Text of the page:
© 2016— Null Device

Listen to the Future

T.D. – www.connexionbizarre.net

The American Synthpop label A Different Drum has been for some years now one of the main labels keeping the Synthpop genre alive. One of ADD’s interesting features as a label if its series of compilations. In addition to more “standard” bargain-priced “club-hits” and “ballad” compilations there have been a few rather off-beat thematic compilations. “Listen to the Future” falls in the last category and is probably one of ADD’s most ambitious projects to date.
The premise for this compilation is daring: to publish a small anthology of futuristic science-fiction short stories by young aspiring writers, accompanied by original (and exclusive) Synthpop songs made specifically to fit the stories by veteran artists from the ADD roster. Certainly not the easiest of tasks for the musicians, who could take the approach of creating soundtracks or making songs inspired by the stories and had to adjust their style to what was presented to them (some were luckier than others).

The short-story form is perhaps one of the hardest to master as many veteran writers have confirmed. Some stories are better than others but, overall, the ten short stories presented in this anthology make for good and interesting reading but few editing touches might be needed in a couple of stories to correct plot inconsistencies. While I wasn’t particularly impressed by the almost tear-jerker “6 Minutes of Air”, the excellent chameleon dance-duel “Color Matching” and the whimsical “Neil the Intelligent” simply made my day. The corporate drone tale “Signals and Noise” and “Firewall” are also quite interesting along with “To Carry the Past”, while Orwellian-inspired “The Persistent Rhythm of Before” left me wondering about the purpose and functioning of a highly specialized hive society.

Music-wise, “Listen to the Future” is Synthpop from beginning to end and a music compilation that stands on its own merit even without the accompanying anthology. Nevertheless, it is more than “just another ADD comp” simply because the composition of the tracks was ultimately conditioned by the short stories and, in some cases there are variations in an artist’s or band original style. For some reason, Junk Circuit’s “The Pure Ones” and Provision’s “The Persistent Rhythm of Before” seemed to catch my ear as stand-alone tracks (and in the second case as a story-inspired track as well).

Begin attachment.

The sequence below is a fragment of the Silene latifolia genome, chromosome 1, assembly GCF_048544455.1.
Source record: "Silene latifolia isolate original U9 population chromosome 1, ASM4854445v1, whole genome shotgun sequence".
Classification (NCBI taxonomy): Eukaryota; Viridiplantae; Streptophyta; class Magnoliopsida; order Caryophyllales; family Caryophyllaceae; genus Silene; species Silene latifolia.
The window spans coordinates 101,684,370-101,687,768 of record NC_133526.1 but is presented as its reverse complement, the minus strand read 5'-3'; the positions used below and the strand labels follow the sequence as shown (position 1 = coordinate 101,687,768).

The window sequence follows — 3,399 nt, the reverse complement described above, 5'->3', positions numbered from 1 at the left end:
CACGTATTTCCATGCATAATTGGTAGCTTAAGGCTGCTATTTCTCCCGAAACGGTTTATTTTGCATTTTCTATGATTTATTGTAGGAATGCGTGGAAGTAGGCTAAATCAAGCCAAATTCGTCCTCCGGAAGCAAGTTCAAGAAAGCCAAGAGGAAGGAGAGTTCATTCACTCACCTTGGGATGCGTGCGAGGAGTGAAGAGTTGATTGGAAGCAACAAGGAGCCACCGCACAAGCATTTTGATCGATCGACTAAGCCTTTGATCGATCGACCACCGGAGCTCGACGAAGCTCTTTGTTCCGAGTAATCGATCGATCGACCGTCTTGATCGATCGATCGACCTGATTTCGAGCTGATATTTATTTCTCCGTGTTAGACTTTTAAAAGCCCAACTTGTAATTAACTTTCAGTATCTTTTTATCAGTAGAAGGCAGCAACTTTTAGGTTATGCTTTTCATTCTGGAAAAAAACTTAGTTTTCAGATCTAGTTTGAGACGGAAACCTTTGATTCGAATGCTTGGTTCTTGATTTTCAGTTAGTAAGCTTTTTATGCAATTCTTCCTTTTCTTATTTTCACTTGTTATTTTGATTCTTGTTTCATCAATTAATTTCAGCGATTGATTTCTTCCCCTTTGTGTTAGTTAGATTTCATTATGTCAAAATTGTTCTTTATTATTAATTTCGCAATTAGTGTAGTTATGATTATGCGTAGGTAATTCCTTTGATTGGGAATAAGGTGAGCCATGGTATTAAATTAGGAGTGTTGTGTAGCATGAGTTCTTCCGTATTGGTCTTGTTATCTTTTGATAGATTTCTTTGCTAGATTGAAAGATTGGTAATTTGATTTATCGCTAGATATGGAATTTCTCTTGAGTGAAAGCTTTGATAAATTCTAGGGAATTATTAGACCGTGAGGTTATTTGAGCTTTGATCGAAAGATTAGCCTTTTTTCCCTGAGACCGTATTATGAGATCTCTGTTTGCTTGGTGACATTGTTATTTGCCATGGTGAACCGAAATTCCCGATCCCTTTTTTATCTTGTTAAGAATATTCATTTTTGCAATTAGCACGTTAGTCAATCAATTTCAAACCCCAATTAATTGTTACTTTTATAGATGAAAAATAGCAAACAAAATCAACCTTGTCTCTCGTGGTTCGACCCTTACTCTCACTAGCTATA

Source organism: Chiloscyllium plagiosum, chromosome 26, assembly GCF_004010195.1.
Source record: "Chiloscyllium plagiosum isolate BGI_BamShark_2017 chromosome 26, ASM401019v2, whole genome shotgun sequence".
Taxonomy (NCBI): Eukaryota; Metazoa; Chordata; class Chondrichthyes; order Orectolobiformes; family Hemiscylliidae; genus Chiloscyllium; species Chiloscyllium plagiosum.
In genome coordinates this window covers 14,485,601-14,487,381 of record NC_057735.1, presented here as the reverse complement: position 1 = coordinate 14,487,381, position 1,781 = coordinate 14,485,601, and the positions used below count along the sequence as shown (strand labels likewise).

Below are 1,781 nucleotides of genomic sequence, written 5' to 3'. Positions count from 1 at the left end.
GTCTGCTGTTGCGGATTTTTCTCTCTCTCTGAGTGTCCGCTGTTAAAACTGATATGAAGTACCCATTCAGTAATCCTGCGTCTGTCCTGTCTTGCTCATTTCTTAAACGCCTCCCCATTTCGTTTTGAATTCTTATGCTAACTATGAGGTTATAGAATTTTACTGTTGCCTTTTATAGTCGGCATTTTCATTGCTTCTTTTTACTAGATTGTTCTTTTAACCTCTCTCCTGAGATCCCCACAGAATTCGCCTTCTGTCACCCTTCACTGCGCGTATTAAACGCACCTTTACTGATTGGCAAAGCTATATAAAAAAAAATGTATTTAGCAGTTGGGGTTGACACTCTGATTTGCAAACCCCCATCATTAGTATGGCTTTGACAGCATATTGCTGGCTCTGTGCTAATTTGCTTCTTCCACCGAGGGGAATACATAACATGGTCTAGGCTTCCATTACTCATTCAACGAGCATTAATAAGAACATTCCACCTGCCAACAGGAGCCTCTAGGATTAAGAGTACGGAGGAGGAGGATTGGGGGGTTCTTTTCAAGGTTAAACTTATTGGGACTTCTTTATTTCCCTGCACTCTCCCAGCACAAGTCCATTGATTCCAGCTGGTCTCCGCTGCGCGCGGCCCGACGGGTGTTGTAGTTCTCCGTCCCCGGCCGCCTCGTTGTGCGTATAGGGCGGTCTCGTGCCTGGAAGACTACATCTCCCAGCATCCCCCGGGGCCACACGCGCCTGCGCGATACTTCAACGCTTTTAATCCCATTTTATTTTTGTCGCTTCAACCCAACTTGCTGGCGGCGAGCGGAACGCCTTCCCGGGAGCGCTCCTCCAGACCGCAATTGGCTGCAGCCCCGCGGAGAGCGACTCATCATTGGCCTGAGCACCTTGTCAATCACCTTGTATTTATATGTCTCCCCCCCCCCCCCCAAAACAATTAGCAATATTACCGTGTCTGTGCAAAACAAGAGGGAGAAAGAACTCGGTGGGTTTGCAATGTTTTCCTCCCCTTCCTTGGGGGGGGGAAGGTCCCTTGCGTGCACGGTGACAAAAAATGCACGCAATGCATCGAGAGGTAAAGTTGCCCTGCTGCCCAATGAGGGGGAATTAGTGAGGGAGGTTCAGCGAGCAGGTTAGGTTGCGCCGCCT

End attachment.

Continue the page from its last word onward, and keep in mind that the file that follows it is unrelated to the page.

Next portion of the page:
The real tour-de-force comes when one takes into account the story and the music together. Unfortunately, I wasn’t well impressed by Somegirl’s prestation, a talented band which got an unfortunate story to work from. In here, T.O.Y.’s “Colour Matching” geared for the dance-floor, inspired by the homonymous story, is perhaps the winner (and would make a great video or animation) even if it isn’t a particularly inventive track. Wave In Head musically re-tells “To Carry the Past” in a quite good piece of soundtrack music. Neuroactive’s ambiental piece appears as an interesting rendition of a drug-induced haze making it very adequate as soundtrack to “Neil the Intelligent”. Provision’s catchy song is very suited to the mood ending “The Persistent Rhythm of Before”, Color Theory do a good job with “Survivor’s Guilt” as do Null Device for “Firewall”.

“Listen to the Future” is definitely worth checking if you’re a Synthpop fan and probably even if you are not. It presents an interesting concept which I personally hope will continue and be more developed in the future with more releases of this kind (and, hopefully, with a bit more daring as far as stories go). One final remark about the packaging… Perhaps a box or slipcase of some sort would have been ideal. I would have preferred to pay an extra buck instead of trying to figure out how I’m putting this in the shelf (it would look prettier too).

A small piece of advice for those that buy this “anthology + compilation”: read the stories first and then listen to the album while browsing through the stories as that will make for a much better reading and listening experience.

%d bloggers like this: